£100k of illegally salvaged metal taken from Sunderland-built First World War ship sunk in Atlantic by German submarine

Some of the metal and copper taken from the wreck of SS Harrovian.
Some of the metal and copper taken from the wreck of SS Harrovian.

Metal valued at almost £100,000 which was illegally salvaged from the wreckage of a First World War ship built in Sunderland has gone under auction.

In 2016 the Dutch-registered merchant vessel Friendship was found lifting 50 tonnes of steel and copper from the Atlantic near to the Isles of Scilly.

Some of the metal and copper taken from the wreck of SS Harrovian.

Some of the metal and copper taken from the wreck of SS Harrovian.

The metal had was believed to have been stripped from the wreck of the SS Harrovian which was sunk by a German submarine in 1916.

The British steamer had been transporting various metals between New York and Le Havre in France for the Allied war.

The cargo also included more than 1,000 tonnes of copper bars which would be worth about £5million today.

The crew were forced to abandon ship when the Harrovian was sunk by the U-69’s deck gun.

Some of the metal and copper taken from the wreck of SS Harrovian.

Some of the metal and copper taken from the wreck of SS Harrovian.

Nobody died during the sinking.

The wreckage of the vessel, built by Sunderland shipbuilders Bartram & Sons Ltd in 1916, lay at the bottom of the Atlantic for a century.

But in August 2016, the Royal Navy boarded the Dutch vessel Friendship after she was halted by HMS Severn.

They helped sail the vessel to Fowey where it was boarded by the Marine Management Organisation who found steel and copper valued at almost £100,000.

Officers return from a visit to merchant vessel Friendship.

Officers return from a visit to merchant vessel Friendship.

Vessel master Walter Bakker later admitted not having a marine licence and dimming the Automatic Identification System (AIS).

This summer both he and the boat’s owners Friendship Offshore BV, were ordered to pay fines totalling £8,000 and legal costs of almost £45,000.

The salvage company were also ordered by a judge sitting at Newcastle Crown Court to pay more than £190,000 under the Proceeds of Crime Act.

The firm have already paid £100,000 while the copper and steel found on board was seized as part of the Confiscation Order.

Officers involved in the recovery work.

Officers involved in the recovery work.

But now the North East Regional Asset Recovery Team (NE RART) are set to receive the rest of the payment – as the metal today goes to auction.

Detective Sergeant Thomas Maughan, based in the North East Regional Special Operations Unit (NERSOU) as part of the asset recovery team, said: “It is important to make sure offenders do not benefit from the proceeds of their crime.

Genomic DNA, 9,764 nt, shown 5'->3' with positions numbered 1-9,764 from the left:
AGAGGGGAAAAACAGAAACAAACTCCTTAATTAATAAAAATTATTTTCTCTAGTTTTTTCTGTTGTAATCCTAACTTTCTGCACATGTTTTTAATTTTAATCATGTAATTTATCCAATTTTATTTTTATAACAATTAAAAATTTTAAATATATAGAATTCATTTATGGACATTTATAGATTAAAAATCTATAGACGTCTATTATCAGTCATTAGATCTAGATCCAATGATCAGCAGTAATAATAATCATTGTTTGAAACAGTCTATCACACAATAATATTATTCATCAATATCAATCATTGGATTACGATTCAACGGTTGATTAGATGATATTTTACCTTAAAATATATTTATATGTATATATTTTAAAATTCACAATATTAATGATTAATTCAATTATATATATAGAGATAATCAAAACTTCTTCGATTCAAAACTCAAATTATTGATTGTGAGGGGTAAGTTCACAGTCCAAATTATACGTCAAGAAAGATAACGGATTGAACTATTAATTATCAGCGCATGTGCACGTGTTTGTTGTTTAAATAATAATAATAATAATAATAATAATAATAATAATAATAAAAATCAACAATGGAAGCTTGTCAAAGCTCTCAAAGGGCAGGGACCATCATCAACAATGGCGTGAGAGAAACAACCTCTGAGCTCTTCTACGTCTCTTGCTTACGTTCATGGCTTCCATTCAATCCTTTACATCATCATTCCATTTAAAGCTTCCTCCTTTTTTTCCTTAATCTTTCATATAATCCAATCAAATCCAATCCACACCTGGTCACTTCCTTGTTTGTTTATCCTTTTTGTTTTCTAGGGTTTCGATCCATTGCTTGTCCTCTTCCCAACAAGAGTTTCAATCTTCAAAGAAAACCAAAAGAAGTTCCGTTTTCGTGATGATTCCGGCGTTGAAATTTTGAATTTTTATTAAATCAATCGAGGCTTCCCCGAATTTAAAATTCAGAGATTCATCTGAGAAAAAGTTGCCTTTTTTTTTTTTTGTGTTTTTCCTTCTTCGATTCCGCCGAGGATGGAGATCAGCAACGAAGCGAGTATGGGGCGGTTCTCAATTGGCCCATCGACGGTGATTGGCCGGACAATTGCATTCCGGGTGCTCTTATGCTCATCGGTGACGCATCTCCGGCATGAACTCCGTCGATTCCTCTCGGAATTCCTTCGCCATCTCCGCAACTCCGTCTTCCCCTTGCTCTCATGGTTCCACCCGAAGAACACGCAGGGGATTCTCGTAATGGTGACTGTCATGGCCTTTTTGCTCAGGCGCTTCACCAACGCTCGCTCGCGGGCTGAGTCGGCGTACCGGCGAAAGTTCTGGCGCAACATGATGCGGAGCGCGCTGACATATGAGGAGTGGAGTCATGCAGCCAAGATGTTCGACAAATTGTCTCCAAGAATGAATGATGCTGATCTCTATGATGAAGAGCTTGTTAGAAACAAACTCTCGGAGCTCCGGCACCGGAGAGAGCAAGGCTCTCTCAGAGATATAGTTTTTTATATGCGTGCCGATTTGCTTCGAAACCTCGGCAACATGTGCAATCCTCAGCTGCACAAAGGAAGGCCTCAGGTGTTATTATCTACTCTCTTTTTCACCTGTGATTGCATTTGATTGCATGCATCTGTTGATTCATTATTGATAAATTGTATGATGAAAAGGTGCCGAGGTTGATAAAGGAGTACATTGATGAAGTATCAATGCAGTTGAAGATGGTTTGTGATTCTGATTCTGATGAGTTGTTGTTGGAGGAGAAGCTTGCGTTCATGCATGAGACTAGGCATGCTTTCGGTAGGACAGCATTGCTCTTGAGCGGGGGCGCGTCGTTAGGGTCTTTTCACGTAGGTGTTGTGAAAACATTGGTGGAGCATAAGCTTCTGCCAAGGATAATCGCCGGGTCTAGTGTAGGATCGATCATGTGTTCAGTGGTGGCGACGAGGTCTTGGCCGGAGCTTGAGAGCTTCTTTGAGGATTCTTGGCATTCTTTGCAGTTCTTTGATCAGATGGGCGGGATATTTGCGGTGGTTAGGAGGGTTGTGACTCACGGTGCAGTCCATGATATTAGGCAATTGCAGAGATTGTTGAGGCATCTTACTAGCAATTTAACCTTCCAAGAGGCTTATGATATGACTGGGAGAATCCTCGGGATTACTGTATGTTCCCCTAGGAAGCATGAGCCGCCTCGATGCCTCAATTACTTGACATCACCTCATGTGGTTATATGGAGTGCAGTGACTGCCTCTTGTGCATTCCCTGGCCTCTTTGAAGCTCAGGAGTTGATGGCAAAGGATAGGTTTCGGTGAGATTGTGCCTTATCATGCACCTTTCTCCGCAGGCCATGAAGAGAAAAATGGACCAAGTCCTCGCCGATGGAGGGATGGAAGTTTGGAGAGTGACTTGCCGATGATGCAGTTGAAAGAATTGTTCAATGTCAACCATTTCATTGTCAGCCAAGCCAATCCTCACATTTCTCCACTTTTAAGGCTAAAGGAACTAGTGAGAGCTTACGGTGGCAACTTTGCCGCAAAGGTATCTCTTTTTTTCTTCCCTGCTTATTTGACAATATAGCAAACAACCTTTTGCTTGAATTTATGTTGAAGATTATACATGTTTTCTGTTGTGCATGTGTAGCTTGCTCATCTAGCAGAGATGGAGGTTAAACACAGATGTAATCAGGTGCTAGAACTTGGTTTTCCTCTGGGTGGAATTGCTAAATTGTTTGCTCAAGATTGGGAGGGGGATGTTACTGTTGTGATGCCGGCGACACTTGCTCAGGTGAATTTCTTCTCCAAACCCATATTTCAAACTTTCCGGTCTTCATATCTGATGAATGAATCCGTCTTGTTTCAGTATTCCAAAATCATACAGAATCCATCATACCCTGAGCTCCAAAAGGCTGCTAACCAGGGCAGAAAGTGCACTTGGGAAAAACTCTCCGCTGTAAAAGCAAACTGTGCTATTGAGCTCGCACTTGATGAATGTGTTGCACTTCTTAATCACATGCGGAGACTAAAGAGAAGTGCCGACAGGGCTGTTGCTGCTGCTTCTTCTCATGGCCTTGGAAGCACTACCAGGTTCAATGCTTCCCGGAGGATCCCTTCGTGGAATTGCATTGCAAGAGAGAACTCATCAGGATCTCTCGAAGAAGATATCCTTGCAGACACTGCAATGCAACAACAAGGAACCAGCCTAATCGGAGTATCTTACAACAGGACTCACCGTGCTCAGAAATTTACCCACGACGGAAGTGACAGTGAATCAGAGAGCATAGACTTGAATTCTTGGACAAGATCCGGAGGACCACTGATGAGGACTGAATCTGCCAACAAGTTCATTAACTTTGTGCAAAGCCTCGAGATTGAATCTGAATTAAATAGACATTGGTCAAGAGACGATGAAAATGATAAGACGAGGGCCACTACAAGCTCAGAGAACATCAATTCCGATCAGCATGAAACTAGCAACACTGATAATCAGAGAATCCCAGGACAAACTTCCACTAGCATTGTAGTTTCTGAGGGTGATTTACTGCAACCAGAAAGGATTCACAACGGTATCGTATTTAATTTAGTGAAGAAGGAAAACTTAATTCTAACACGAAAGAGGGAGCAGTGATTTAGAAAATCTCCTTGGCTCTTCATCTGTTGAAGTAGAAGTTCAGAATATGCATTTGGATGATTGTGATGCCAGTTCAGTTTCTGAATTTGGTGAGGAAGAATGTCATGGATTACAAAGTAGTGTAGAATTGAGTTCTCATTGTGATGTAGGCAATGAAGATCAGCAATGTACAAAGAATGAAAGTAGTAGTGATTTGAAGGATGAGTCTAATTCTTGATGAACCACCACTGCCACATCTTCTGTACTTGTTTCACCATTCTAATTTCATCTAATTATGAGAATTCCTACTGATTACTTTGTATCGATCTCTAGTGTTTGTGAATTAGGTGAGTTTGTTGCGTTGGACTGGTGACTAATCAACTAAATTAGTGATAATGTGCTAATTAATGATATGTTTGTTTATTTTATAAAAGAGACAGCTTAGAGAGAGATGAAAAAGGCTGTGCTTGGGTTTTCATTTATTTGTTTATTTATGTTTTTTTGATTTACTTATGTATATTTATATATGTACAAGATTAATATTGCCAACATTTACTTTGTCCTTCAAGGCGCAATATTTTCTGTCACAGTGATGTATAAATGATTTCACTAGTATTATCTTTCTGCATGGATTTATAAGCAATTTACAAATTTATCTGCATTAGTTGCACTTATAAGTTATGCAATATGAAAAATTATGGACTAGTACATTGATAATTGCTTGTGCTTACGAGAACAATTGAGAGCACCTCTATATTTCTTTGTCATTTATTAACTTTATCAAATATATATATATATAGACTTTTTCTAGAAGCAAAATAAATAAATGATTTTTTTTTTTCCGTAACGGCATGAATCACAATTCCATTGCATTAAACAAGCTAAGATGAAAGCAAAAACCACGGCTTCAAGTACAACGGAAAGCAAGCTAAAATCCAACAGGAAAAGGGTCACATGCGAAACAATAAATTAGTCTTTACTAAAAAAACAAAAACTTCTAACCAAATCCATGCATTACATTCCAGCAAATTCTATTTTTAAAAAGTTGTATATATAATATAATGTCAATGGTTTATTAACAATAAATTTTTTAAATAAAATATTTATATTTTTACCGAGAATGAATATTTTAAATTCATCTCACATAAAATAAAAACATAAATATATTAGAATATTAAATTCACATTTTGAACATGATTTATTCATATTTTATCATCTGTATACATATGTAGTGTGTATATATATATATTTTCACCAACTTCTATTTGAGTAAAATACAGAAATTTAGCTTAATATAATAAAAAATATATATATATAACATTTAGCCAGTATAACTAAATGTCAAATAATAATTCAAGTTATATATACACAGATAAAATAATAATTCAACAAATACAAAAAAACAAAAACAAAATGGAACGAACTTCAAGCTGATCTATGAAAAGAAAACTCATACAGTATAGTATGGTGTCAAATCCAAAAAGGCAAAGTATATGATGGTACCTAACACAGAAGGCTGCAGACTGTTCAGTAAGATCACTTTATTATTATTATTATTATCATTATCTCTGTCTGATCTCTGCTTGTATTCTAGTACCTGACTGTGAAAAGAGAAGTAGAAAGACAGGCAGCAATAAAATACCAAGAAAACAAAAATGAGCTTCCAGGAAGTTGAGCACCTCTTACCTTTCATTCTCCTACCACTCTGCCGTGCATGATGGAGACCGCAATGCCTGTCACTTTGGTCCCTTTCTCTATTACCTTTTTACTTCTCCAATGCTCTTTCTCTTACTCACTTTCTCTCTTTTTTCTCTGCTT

“We will always look to recover money or property from those who have been convicted in court at the cost of the taxpayer.

“The SS Harrovian is an important piece of our local history and that is why a judge ordered this firm to pay back the proceeds of its criminal activities.

“It may well have sat at the bottom of the Atlantic but is of considerable heritage value and is not at the mercy of unlicensed scrap dealers.

“We hope that the auction this week raises the funds necessary to satisfy the confiscation order.

HMS Severn which halted the Dutch vessel which the metal was aboard.

HMS Severn which halted the Dutch vessel which the metal was aboard.

“If it does then the money can then be put back into protecting the treasures of the past, on both land and sea.”

Sean Douglas, head of enforcement and investigations at the Marine Management Organisation, said: “The requirement to apply for a marine licence before using a vessel to remove anything from the sea bed in the UK marine area is a vital safeguard to ensure activities are conducted lawfully and in an environmentally sustainable manner.

“By making a confiscation order of this magnitude, the Court has sent a clear signal that unlicensed activities such as this salvage operation will be taken very seriously.

“This outcome sends a clear message to those that seek to avoid the need to apply for a licence that the consequences could be severe.”

Vessel master Walter Bakker and the ship owners Friendship Offshore BV were both convicted at Newcastle Crown Court in August this year.

They admitted that neither Bekker, nor the company, had applied for a license to remove the metal from the sea bed in the English marine area.

A licence is required prior to the commencement of any operation involving the use of a vessel to remove anything from the sea bed in order to minimise the destruction of the seabed.

The auction for the metal was opened by Wilson Auctions today and will remain open until tomorrow.

More details can be found at https://www.wilsonsauctions.com/